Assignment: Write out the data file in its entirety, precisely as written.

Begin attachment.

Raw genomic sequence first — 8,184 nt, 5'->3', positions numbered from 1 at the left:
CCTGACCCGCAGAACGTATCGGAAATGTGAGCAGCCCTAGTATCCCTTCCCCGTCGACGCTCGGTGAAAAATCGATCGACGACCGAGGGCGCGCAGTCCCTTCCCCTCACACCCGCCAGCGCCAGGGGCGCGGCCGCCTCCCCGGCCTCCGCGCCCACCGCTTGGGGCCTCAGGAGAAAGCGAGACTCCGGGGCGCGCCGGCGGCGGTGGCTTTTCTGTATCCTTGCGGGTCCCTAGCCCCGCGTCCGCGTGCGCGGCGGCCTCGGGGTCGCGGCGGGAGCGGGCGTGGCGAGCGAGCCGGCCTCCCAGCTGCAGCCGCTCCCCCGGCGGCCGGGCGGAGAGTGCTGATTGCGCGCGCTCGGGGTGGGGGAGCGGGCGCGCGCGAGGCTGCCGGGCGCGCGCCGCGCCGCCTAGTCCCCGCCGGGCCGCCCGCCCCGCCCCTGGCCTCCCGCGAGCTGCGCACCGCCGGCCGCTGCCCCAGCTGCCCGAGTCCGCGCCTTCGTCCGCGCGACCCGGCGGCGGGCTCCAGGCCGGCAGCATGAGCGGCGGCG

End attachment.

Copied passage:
Raw genomic sequence first — 8,184 nt, 5'->3', positions numbered from 1 at the left:
CCTGACCCGCAGAACGTATCGGAAATGTGAGCAGCCCTAGTATCCCTTCCCCGTCGACGCTCGGTGAAAAATCGATCGACGACCGAGGGCGCGCAGTCCCTTCCCCTCACACCCGCCAGCGCCAGGGGCGCGGCCGCCTCCCCGGCCTCCGCGCCCACCGCTTGGGGCCTCAGGAGAAAGCGAGACTCCGGGGCGCGCCGGCGGCGGTGGCTTTTCTGTATCCTTGCGGGTCCCTAGCCCCGCGTCCGCGTGCGCGGCGGCCTCGGGGTCGCGGCGGGAGCGGGCGTGGCGAGCGAGCCGGCCTCCCAGCTGCAGCCGCTCCCCCGGCGGCCGGGCGGAGAGTGCTGATTGCGCGCGCTCGGGGTGGGGGAGCGGGCGCGCGCGAGGCTGCCGGGCGCGCGCCGCGCCGCCTAGTCCCCGCCGGGCCGCCCGCCCCGCCCCTGGCCTCCCGCGAGCTGCGCACCGCCGGCCGCTGCCCCAGCTGCCCGAGTCCGCGCCTTCGTCCGCGCGACCCGGCGGCGGGCTCCAGGCCGGCAGCATGAGCGGCGGCG